- (In)visible Organ
(In)visible Organ is an experiment in storytelling, medical technology, and art that explores the continuum of truths, perceptions, and emotions unveiled by female sexual and reproductive health.
Bill Fick has "spread the gospel" of printmaking for years, and his enthusiasm for the visual arts will help grow community at the Ruby.
When he isn’t methodically making monsters in his studio, Bill Fick (Trinity ‘86) is likely making it possible for other people to make art.
As a lecturing fellow in the Department of Art, Art History, and Visual Studies, Fick teaches drawing, printmaking, and the art of comics and zines. Outside the classroom, Fick oversees DukeCreate, a free weekly studio arts workshop series for students and staff and is co-owner of Supergraphic and Super G Print Labs, Durham print studios.
After teaching studio art at Duke for more than a decade, Fick is now stepping into the role of assistant director for visual and studio arts at the Rubenstein Arts Center.
As a Duke freshman, Fick was at first undecided about his major. “I was always interested in art in high school, as a kid, but I was sort of clueless, and my background in art was all over the place,” Fick said. It wasn’t long until he honed in on a major. “I took a lot of art history classes, and enjoyed them.”
After graduation, Fick spent two semesters in Michigan studying furniture design before getting his MFA from the University of North Carolina-Greensboro in 1990. When he finished the program, he set up a studio in Greensboro and began to exhibit.
After a few years, he moved to New York City, where he continued his work as a solo artist. He also founded Cockeyed Press (1995-2012), worked for a print dealer, and taught printmaking at Pratt. Fick has been steadily productive as a solo artist, and his work has appeared in shows across the US as well as in Canada, England, China, and Korea.
According to Fick’s Wikipedia page, he is part of the movement within contemporary American art known as “Outlaw Printmaking.” Fick specializes in a technique called linocut, in which non-printing areas are carved out of a block of linoleum with a gouge. The linoleum block is then inked, a sheet of paper is laid on top and then both are run through a press.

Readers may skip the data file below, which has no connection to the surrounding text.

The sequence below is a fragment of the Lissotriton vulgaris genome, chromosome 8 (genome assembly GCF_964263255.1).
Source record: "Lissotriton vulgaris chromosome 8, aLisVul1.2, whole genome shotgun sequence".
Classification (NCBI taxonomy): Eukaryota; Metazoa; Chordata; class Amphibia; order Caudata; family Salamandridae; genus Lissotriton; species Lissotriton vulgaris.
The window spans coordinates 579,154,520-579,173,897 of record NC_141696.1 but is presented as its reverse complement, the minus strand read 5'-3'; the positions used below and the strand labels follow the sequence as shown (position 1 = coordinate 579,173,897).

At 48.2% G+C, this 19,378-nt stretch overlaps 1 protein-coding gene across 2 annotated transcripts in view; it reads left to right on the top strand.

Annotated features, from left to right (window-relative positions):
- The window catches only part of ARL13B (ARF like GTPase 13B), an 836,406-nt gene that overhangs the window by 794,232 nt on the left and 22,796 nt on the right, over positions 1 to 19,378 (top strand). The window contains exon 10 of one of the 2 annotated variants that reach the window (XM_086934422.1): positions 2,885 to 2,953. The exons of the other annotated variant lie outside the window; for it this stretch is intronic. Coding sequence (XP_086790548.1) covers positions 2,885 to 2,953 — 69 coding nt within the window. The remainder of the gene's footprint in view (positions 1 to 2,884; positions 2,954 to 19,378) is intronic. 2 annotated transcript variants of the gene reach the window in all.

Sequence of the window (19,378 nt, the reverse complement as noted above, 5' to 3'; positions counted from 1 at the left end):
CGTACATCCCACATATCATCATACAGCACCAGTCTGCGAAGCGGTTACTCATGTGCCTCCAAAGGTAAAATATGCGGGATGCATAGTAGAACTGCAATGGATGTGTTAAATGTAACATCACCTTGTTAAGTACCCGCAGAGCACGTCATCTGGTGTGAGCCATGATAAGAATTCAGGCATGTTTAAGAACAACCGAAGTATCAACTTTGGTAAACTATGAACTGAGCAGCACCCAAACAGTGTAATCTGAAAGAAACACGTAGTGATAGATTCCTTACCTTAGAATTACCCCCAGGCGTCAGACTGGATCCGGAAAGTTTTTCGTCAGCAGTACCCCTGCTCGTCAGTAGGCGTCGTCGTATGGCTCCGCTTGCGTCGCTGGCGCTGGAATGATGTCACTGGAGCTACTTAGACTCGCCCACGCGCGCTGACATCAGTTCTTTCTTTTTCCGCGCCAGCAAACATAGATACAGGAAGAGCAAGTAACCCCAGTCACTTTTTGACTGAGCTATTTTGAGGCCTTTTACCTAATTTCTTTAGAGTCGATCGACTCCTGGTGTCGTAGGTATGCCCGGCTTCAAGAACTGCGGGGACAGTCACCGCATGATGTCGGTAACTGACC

One thing that struck Fick when he returned to North Carolina from New York City in 2004 was that printmakers needed more space to work in the Triangle. In response, in 2013, Fick opened Supergraphic in Durham to support other artists and to “spread the gospel of printmaking.” Speedball, an art materials company, has since worked with Fick to develop its “Supergraphic” Black professional relief printing ink.
Many of Fick’s prints feature demons and monsters. Despite the subject matter, there’s just nothing tortured or Gothic about him. His interests have always run to satire and socio-political commentary, to high-impact images that are open to interpretation, and to comic book imagery—a subject he regularly teaches.
“Especially in this part of the world, the devil carries a lot of weight,” Fick says. “Some people are very afraid of it, thinking that you’re possessed by it. Others are like, ‘hey, it’s Halloween!’ It really depends on who you are and what you bring to it. Is the monster misunderstood or is it evil?”
Fick returned to Duke to teach in 2007 and two years later helped mount the first Duke Arts Festival in 2009. He quickly emerged as an instructor who could mobilize and inspire students to submit pieces for the festival’s signature event, the exhibition in the Bryan Center.
In 2012, when an abandoned telecommunications facility was turned into the Arts Annex, Duke’s first dedicated space for student artists to create and rehearse, Fick’s input was critical. Fick, together with Amy Unell, director, arts engagement and partnerships, took quick advantage of the new community space to launch another major Duke Arts initiative, a weekly workshop series in studio and media arts called DukeCreate.
The success of the program, now in its third year, is a credit to Fick’s skill and vigilance as an organizer and also his ties to the community of artists in the Triangle. These are the attributes he brings to his role as assistant director of the Ruby, as well.
The Rubenstein Arts Center represents the momentous changes at Duke from Fick’s student days. At the Ruby, Fick is hoping to increase opportunities for students to engage with, and learn from, visiting artists from the Triangle and beyond. He’s also seeking ways to more strongly connect Duke Arts with Durham through partnerships with local community organizations like the Scrap Exchange.
Study in the visual arts—both creative practice and scholarly work—is no longer a fringe endeavor at Duke. Thanks in part to Fick’s work in and out of the classroom, there is much more support for students to dive deep into their medium of choice, hone their skills to a professional level, and to develop their own body of work.